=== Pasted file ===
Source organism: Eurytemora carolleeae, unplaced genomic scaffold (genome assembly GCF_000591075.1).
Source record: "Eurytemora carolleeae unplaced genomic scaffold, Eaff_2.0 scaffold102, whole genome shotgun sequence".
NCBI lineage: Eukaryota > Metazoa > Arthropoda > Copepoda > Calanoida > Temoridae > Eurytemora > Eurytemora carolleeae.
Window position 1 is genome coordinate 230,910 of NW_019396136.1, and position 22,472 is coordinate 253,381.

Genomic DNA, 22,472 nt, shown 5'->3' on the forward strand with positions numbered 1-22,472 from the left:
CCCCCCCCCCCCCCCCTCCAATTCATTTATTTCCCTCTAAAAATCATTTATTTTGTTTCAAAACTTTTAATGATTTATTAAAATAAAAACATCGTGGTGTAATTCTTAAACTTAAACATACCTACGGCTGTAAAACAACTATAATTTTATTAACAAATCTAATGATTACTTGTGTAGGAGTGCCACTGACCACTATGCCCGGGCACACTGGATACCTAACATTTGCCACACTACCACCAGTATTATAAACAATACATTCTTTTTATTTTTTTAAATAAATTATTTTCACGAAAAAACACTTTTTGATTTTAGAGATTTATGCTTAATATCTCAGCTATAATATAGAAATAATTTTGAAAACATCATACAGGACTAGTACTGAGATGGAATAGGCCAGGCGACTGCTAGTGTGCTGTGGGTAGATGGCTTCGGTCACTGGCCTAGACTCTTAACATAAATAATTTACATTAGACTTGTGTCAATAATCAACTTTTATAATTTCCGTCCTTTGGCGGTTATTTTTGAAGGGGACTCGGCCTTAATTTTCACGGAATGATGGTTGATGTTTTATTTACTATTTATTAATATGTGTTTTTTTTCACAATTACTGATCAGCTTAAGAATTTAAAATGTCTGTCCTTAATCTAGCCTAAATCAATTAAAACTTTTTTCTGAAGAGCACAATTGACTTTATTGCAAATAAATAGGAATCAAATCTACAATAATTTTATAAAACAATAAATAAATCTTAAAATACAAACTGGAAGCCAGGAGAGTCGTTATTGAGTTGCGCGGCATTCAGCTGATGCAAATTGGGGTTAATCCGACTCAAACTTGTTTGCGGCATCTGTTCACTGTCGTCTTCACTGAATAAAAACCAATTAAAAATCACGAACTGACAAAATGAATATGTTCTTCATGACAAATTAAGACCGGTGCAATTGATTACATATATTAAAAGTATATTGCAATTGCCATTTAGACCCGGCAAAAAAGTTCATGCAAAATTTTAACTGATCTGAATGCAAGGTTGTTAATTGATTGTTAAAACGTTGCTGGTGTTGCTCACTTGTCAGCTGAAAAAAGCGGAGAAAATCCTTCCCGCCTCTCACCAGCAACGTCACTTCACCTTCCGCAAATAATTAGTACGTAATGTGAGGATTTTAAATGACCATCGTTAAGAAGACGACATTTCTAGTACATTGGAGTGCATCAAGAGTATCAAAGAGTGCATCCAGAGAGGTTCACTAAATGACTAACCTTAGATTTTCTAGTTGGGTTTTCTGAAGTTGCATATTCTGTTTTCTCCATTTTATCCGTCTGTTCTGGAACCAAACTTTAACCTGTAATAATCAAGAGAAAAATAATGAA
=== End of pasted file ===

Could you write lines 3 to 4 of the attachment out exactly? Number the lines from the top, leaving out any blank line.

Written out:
NCBI lineage: Eukaryota > Metazoa > Arthropoda > Copepoda > Calanoida > Temoridae > Eurytemora > Eurytemora carolleeae.
Window position 1 is genome coordinate 230,910 of NW_019396136.1, and position 22,472 is coordinate 253,381.